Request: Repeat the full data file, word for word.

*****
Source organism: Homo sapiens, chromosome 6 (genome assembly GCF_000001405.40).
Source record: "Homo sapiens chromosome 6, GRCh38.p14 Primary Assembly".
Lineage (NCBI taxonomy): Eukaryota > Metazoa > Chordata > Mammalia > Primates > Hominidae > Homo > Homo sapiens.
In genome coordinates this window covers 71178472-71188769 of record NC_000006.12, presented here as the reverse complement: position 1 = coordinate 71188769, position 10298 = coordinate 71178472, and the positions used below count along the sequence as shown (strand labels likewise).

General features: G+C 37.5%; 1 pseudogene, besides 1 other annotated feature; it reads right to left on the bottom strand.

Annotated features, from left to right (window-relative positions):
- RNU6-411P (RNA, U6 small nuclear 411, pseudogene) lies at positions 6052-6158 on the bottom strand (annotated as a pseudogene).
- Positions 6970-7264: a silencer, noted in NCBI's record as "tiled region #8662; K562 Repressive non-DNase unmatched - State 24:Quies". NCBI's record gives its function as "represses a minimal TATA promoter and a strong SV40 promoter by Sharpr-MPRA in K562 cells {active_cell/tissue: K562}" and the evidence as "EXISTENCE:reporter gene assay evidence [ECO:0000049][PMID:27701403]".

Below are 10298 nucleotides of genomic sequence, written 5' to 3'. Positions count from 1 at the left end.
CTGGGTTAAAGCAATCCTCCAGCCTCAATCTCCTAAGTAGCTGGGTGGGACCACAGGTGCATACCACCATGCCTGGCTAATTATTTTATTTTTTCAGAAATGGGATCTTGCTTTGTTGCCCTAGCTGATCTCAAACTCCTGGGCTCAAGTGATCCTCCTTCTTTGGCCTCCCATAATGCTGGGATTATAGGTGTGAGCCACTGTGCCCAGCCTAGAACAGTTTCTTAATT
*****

Source organism: Homo sapiens, chromosome 6 (genome assembly GCF_000001405.40).
Source record: "Homo sapiens chromosome 6, GRCh38.p14 Primary Assembly".
Lineage (NCBI taxonomy): Eukaryota > Metazoa > Chordata > Mammalia > Primates > Hominidae > Homo > Homo sapiens.
In genome coordinates this window covers 71178472-71188769 of record NC_000006.12, presented here as the reverse complement: position 1 = coordinate 71188769, position 10298 = coordinate 71178472, and the positions used below count along the sequence as shown (strand labels likewise).

General features: G+C 37.5%; 1 pseudogene, besides 1 other annotated feature; it reads right to left on the bottom strand.

Annotated features, from left to right (window-relative positions):
- RNU6-411P (RNA, U6 small nuclear 411, pseudogene) lies at positions 6052-6158 on the bottom strand (annotated as a pseudogene).
- Positions 6970-7264: a silencer, noted in NCBI's record as "tiled region #8662; K562 Repressive non-DNase unmatched - State 24:Quies". NCBI's record gives its function as "represses a minimal TATA promoter and a strong SV40 promoter by Sharpr-MPRA in K562 cells {active_cell/tissue: K562}" and the evidence as "EXISTENCE:reporter gene assay evidence [ECO:0000049][PMID:27701403]".

Below are 10298 nucleotides of genomic sequence, written 5' to 3'. Positions count from 1 at the left end.
CTGGGTTAAAGCAATCCTCCAGCCTCAATCTCCTAAGTAGCTGGGTGGGACCACAGGTGCATACCACCATGCCTGGCTAATTATTTTATTTTTTCAGAAATGGGATCTTGCTTTGTTGCCCTAGCTGATCTCAAACTCCTGGGCTCAAGTGATCCTCCTTCTTTGGCCTCCCATAATGCTGGGATTATAGGTGTGAGCCACTGTGCCCAGCCTAGAACAGTTTCTTAATT